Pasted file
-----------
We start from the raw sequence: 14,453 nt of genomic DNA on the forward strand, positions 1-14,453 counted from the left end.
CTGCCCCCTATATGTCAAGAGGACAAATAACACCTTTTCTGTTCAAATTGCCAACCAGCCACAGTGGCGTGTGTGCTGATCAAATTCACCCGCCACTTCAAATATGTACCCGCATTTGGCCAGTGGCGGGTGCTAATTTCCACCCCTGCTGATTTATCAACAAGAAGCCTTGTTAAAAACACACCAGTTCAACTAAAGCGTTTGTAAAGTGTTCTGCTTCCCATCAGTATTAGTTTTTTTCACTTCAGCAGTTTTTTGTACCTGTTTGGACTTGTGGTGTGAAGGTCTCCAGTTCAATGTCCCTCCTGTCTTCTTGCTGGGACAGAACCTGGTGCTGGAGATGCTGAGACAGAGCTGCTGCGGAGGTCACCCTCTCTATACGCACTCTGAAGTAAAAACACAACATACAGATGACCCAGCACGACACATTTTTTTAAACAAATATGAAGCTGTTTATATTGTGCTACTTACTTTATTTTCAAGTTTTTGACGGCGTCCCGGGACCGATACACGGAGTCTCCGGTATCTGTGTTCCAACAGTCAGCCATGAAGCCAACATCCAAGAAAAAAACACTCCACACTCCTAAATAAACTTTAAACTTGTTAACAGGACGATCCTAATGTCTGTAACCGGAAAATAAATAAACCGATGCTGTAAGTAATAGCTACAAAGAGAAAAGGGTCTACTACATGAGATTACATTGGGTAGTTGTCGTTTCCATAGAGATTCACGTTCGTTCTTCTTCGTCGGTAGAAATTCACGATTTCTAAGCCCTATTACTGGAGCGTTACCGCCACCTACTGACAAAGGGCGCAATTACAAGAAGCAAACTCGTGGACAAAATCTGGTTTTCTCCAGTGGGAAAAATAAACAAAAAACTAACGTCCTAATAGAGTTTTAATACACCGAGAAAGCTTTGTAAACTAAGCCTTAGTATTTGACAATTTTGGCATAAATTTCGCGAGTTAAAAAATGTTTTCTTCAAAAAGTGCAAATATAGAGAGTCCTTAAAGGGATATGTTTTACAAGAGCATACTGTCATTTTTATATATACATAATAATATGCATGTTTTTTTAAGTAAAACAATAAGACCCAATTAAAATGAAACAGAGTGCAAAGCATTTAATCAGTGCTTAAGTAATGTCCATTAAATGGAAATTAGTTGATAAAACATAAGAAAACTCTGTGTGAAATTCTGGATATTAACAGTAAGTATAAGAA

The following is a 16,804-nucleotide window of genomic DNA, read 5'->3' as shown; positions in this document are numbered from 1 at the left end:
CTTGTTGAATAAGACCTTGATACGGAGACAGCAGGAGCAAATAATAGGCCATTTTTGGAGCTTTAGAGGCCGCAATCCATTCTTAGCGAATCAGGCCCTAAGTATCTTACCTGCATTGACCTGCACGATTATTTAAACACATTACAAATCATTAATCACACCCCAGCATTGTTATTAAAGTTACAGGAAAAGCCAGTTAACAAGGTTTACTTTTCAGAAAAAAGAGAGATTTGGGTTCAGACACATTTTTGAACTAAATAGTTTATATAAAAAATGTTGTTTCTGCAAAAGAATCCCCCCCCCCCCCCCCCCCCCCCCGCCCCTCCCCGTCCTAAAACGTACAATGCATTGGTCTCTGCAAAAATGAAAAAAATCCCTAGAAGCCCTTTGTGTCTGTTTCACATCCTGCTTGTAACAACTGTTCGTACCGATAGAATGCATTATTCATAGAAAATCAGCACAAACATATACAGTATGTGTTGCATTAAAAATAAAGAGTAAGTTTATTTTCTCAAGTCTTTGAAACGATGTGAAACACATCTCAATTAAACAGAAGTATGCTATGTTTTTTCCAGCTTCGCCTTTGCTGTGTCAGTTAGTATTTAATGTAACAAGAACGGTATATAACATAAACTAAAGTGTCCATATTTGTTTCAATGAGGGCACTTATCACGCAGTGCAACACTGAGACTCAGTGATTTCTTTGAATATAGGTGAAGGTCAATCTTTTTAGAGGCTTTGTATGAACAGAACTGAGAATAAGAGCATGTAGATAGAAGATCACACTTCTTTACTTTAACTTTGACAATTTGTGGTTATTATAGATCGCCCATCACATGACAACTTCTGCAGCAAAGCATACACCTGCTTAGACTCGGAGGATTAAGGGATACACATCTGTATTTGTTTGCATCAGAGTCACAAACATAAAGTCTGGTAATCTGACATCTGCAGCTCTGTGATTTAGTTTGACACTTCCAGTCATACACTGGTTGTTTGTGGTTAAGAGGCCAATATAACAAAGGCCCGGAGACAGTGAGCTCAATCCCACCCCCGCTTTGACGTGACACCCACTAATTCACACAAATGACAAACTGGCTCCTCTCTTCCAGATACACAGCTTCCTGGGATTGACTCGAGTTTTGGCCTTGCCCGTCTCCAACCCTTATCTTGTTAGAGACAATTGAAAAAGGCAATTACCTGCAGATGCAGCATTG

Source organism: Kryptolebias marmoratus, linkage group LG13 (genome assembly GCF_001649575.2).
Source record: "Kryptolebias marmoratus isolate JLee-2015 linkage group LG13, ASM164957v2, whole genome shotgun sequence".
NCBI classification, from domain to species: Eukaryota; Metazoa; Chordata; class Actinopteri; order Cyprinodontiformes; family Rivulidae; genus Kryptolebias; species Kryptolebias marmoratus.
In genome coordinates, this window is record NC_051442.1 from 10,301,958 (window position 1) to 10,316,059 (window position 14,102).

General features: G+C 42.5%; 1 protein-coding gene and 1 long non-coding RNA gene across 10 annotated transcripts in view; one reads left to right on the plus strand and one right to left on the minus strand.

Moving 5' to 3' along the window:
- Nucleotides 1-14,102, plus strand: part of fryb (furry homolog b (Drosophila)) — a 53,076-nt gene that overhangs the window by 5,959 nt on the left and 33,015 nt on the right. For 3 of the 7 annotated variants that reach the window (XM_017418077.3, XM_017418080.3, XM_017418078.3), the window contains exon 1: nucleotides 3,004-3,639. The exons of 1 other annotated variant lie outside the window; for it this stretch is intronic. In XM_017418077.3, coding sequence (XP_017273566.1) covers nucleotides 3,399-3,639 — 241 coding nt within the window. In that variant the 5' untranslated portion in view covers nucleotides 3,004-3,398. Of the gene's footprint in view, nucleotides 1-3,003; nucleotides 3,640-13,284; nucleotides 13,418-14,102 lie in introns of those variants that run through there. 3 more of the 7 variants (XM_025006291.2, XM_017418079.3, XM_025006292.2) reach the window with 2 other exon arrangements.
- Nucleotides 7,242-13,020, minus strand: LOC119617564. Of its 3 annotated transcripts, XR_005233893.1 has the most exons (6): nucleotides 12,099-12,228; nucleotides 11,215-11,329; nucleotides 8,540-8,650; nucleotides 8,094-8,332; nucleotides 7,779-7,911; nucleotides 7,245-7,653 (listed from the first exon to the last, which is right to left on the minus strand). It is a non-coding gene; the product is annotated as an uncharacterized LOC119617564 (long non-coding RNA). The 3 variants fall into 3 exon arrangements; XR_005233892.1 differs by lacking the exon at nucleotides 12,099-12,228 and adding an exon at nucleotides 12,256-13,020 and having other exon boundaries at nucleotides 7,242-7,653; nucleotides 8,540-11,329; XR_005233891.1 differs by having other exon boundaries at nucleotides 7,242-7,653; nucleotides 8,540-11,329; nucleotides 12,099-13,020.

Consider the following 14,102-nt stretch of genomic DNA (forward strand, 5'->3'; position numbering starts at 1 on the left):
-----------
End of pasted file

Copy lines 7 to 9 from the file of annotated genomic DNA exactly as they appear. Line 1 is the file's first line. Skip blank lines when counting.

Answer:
NCBI classification, from domain to species: Eukaryota; Metazoa; Chordata; class Actinopteri; order Cyprinodontiformes; family Rivulidae; genus Kryptolebias; species Kryptolebias marmoratus.
In genome coordinates, this window is record NC_051442.1 from 10,301,958 (window position 1) to 10,316,059 (window position 14,102).

General features: G+C 42.5%; 1 protein-coding gene and 1 long non-coding RNA gene across 10 annotated transcripts in view; one reads left to right on the plus strand and one right to left on the minus strand.